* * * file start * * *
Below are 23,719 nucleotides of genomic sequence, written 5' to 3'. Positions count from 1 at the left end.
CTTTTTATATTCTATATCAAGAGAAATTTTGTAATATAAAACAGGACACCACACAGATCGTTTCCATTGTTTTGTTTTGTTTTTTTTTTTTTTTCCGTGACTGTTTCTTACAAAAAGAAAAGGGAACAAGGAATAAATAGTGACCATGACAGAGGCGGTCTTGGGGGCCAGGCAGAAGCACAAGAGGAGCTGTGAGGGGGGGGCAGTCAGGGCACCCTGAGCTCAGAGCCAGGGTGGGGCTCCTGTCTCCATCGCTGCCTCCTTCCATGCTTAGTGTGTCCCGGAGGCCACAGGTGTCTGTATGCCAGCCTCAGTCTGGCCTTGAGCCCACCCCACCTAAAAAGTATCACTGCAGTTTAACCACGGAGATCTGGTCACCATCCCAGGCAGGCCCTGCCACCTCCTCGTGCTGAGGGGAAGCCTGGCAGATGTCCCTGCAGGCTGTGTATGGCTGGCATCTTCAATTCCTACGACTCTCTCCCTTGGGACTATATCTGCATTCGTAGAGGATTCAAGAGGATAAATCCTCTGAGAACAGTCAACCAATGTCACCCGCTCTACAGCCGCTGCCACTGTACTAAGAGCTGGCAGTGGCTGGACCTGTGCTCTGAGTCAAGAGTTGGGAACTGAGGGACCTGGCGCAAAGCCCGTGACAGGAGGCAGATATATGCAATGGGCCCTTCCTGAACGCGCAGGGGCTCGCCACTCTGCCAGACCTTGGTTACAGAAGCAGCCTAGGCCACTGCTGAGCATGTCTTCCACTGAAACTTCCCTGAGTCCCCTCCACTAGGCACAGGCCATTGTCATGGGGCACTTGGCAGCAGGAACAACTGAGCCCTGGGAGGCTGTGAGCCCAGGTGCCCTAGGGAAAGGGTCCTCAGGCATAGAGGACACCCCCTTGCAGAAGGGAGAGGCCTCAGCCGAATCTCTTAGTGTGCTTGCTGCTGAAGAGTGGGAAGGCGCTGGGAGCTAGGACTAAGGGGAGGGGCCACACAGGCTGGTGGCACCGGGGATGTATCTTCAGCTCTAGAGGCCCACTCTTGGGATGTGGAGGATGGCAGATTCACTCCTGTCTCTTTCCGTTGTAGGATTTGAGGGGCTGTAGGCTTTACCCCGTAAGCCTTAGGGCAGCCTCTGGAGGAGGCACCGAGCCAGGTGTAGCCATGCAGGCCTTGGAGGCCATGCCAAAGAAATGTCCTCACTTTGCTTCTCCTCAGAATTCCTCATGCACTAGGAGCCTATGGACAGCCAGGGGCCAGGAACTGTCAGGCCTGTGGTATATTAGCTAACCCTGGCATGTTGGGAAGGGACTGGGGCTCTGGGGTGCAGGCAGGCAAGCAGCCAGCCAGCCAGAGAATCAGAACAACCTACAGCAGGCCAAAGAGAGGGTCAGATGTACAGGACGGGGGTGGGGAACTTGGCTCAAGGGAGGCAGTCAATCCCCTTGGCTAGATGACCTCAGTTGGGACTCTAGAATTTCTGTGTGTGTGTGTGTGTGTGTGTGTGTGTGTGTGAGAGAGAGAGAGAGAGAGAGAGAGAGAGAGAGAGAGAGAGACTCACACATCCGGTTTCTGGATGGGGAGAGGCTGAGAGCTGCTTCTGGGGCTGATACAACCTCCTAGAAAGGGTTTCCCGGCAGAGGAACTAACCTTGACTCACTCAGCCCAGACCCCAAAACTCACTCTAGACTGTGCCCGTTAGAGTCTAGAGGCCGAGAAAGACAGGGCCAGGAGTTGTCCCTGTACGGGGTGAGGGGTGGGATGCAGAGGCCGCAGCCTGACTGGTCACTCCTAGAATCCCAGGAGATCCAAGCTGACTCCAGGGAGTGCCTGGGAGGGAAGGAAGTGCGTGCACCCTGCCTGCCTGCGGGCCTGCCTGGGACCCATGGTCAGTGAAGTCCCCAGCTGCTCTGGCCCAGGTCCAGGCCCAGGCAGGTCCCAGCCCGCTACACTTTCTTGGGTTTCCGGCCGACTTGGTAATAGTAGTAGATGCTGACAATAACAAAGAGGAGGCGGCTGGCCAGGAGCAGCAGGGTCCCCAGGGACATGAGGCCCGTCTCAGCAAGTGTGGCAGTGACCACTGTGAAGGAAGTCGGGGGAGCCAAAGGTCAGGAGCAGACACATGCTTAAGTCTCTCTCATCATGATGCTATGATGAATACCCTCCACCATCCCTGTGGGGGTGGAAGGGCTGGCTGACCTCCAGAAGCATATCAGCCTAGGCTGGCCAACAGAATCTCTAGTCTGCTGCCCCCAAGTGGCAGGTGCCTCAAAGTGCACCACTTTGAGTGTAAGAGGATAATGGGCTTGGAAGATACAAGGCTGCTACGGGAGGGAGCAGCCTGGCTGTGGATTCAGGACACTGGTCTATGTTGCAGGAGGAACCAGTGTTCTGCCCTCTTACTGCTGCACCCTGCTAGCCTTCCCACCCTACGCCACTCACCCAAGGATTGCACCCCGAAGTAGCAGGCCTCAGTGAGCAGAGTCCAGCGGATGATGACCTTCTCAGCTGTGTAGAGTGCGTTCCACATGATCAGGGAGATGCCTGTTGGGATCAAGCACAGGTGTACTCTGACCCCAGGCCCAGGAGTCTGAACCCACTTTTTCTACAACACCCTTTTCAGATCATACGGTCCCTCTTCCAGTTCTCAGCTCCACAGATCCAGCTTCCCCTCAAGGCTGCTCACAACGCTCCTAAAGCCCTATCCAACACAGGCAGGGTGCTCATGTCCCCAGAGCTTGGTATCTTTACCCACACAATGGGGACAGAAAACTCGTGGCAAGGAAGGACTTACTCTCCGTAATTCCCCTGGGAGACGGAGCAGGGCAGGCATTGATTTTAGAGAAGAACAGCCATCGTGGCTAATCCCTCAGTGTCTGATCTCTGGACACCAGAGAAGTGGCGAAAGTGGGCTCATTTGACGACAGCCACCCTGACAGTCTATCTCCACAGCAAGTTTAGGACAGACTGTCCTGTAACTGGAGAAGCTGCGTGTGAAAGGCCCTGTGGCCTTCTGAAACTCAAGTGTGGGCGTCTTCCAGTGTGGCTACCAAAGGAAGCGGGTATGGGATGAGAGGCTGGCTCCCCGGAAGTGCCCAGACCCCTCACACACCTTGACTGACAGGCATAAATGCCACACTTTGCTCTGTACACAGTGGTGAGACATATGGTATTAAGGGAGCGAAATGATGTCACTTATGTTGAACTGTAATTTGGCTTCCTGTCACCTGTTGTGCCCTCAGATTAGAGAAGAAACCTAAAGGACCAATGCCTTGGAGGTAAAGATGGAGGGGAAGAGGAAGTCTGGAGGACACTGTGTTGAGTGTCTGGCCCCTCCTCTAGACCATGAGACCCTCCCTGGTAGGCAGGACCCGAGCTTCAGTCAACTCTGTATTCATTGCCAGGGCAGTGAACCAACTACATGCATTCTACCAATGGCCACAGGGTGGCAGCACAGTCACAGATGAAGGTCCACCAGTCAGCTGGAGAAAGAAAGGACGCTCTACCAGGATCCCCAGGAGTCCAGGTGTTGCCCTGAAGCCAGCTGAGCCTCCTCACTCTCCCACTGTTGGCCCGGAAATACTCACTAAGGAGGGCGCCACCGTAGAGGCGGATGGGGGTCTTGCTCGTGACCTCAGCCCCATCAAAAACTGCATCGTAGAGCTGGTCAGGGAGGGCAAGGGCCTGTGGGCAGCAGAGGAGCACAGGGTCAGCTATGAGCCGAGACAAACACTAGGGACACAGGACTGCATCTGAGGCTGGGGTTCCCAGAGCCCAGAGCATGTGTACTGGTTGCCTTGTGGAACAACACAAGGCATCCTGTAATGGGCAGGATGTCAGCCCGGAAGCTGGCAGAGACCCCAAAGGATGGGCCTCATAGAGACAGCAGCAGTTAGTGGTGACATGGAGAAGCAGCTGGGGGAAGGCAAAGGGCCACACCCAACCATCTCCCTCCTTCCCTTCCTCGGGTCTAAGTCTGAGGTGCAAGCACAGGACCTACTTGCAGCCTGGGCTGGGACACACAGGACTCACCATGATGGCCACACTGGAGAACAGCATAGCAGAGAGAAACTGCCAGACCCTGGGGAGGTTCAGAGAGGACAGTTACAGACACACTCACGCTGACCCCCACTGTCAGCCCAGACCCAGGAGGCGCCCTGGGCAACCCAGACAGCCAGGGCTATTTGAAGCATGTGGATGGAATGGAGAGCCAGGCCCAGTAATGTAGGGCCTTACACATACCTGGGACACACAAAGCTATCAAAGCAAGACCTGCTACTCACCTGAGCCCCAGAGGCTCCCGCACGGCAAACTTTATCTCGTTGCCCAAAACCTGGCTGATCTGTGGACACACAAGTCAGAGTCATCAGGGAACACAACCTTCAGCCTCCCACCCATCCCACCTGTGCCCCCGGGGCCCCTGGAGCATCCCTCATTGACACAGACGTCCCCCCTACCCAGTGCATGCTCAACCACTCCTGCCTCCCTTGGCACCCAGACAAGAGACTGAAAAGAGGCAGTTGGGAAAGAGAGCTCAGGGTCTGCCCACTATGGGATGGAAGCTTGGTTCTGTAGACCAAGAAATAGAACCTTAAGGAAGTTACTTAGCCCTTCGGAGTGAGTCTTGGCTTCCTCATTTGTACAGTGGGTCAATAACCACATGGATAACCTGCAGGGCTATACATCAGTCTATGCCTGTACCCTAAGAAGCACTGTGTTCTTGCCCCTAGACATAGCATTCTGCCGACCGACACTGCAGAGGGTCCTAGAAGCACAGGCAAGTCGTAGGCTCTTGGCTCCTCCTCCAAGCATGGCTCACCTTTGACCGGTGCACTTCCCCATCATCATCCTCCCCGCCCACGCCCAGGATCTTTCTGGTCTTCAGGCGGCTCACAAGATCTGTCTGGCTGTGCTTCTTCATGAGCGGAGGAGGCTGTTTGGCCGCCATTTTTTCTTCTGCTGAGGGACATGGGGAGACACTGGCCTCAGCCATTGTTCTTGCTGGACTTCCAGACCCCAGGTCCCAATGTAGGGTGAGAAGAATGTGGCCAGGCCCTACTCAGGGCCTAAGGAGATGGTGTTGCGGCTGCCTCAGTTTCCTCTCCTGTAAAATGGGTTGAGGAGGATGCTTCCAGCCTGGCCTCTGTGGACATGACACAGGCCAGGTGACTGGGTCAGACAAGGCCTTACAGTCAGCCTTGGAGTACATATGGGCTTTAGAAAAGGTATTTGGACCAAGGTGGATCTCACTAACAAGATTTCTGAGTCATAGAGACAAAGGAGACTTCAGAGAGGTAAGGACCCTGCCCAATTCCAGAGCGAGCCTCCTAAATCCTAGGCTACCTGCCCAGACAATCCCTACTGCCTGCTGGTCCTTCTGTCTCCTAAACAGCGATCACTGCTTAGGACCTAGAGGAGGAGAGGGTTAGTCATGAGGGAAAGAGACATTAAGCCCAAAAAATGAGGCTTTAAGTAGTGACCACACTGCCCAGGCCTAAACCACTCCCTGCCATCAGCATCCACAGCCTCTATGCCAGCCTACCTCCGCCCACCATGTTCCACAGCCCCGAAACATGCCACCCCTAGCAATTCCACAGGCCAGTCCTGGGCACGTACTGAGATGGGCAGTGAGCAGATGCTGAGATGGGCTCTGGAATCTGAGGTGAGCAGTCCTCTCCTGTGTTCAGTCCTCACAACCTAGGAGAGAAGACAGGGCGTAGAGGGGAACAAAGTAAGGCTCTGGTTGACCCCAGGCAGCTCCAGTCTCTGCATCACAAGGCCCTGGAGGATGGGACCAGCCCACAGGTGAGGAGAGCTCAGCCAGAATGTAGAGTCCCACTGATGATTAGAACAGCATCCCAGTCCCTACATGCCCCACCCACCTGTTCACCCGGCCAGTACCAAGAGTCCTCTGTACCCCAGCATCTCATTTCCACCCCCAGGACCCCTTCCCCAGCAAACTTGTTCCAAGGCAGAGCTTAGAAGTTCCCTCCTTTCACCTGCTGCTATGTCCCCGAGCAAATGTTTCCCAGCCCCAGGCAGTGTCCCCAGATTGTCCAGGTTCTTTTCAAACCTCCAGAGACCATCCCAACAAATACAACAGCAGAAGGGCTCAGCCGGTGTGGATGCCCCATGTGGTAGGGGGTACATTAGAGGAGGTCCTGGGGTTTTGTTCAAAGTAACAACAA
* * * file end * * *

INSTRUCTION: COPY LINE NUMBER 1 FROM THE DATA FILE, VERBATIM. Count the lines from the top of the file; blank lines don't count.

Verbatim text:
Below are 23,719 nucleotides of genomic sequence, written 5' to 3'. Positions count from 1 at the left end.